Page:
Maybe Donald Trump is right about bringing jobs back home. Let me compare two experiences I recently had with British Air under the exact same scenario.
My flight to Marseille from LAX was on two separate record locators. In the past all that took to correct was a call to BA's executive club desk and as they were both Avios tickets, the club could cancel out the continuation segment, put the miles back in my account, then reapply them to my already existing reservation and everything was on one record. They used to also do this all for free.
When I knew my final travel plans were locked, I called up and was received warmly by the Indian call center team member, but all I got was polite, "we can't do that any more" or long holds of 20 minutes while "he checked with a supervisor" and finally the help desk. That's when magically the way to get it done was revealed.
So when it came time to check in, I was able to check in for my LAX to LHR flight the day before, but not the continuation to Marseille. When I got to LAX I was told it appear d my Marseille bound flight reservation existed but was not paid for as the call center never processed the change fee. This was despite the Indian supervisor politely telling me everything was handled and that the payment department would take care of things. That never happened and it was at LAX that the change fee got collected. Given I was on a 330 pm flight and arrived at 115 no big deal.
But tomorrow's flight is at 725 and the idea of getting to the airport at 6 is already challenging enough, let alone having to be concerned if last Saturday's combining of my two return tickets into one record was done right. Turns out despite Emma from the U.K. assuring me it would be, that this morning it still wasn't processed for payment by the outsourced payment processing group.
Enter Johnny from Manchester. What a hero. Within a few minutes he was able to solve the issue, get to the reticketing eticketing department, and in less time than he promised I was able to check in for my entire flight home.
The old adage of "Once bitten, Twice shy" applied here.
When I checked in at LAX the check in agent lamented to me about how many times the off shore call center that handles calls from the USA says they are doing things that don't get done at all, or are done incorrectly. She went on to say that this only leads to frustration from travelers and delays everyone involved.
That conversation led me to be more aware of things, what cues to look for, and how to prevent a replay.
Avoiding a replay meant calling the U.K Call Center this morning when my routine check-in wasn't routine at all. Oh, and why the U.K call center? Easy, those calls stay in the U.K.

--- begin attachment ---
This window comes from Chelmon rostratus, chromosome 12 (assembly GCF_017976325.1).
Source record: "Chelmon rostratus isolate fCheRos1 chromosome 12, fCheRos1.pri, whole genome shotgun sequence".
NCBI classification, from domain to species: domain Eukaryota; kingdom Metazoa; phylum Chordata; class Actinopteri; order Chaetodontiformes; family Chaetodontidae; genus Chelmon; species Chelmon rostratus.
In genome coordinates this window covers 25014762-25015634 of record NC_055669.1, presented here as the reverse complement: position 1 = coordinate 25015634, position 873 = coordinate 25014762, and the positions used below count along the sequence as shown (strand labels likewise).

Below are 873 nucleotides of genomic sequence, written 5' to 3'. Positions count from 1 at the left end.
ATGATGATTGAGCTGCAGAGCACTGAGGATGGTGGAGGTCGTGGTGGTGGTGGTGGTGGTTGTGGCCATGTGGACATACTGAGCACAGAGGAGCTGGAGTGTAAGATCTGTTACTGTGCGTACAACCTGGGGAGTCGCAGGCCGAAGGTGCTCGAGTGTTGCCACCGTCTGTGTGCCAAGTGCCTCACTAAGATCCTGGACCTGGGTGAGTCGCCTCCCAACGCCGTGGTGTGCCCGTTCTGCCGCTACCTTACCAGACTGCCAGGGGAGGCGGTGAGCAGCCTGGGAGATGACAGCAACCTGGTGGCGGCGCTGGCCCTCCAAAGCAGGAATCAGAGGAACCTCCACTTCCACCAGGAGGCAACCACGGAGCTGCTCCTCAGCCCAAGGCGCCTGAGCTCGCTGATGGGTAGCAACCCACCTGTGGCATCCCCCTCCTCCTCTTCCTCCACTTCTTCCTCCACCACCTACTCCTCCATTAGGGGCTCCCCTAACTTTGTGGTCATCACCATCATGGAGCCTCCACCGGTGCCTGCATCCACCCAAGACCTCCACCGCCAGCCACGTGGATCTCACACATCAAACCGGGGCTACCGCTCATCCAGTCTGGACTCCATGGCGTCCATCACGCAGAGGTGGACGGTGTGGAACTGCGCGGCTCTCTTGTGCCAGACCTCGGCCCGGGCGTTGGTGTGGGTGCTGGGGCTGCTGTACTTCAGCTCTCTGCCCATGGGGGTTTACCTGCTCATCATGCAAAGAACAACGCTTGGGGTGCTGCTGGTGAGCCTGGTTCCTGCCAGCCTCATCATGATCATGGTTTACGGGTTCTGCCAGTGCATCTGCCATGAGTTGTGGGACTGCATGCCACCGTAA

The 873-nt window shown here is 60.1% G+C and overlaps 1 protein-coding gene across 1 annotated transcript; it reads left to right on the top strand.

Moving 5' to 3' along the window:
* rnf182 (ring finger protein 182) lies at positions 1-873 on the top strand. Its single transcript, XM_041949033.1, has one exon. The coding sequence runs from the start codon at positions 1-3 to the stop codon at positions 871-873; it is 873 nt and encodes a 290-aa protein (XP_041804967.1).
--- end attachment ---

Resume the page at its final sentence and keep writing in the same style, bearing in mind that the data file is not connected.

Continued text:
So maybe it's time we bring customer service for companies doing business in the U.S. back to the U.S. The argument that it's cheaper to outsource may apply to those who outsource, but for customers whose service gets outsourced it costs more in wasted time and added frustration than is ever really necessary.
- Posted using BlogPress from my iPad
Posts from April 2017
This is one of the most controversial tech subjects I know of. VoIP on airplanes. A recent survey in the APAC region shows that 42 percent of the travelers there would like to see VoIP calling allowed in-flight. That's 2 out of every five traveler who want to be able to make a call from the air.
As someone old enough to remember when Airfone was found in the seatbacks of domestic airplanes here in the USA I really don't see what the hubbub is all about. As long as people use what is known as "public voice" and keep their sound levels to a quiet conversational tone, voice calling isn't such a bad idea to see come back.
What's more I'd be happy to see some restrictions like no calling on a night flight or red eye after 11 PM. of the destination or limit calls to 3 minutes or less and no repeat calling the same number more than once in an hour. Let's face it, with text and email we've already proved we can cut down phone calls and get the same message across with text and attachments..
This week I've stayed in three Accor brand hotels, a Mercure and two Ibis Styles. Granted they are not my usual type of accommodations, but when it comes to traveling along the wine route for Decouvertes du Rhone, they are conveniently located and value priced. What they don't have though is functioning Wi-Fi and never really have.
For years I was challenged by their blocking of the ports to allow use of anything but WebMail to the point of creating a Google Apps domain back in 2007. Then it became harder to also use Microsoft Exchange which led to a full switch for the company to Google Apps.
Now it seems they block Skype. And not only Skype, even Skype's web page so to renew a Skype In number I had to do it on my mobile phone connected over LTE vs. the Mac.
Thankfully services like Dialpad, Zoom, WhatsApp and Telzio all worked on my Mac, and on the mobile Telegram and WhatsApp too. The biggest issue was talking to my staff. Instead of doing it all on the laptop I had to use the mobile..no big deal, but in this day and age, I shouldn't need a VPN in branded hotels....ugh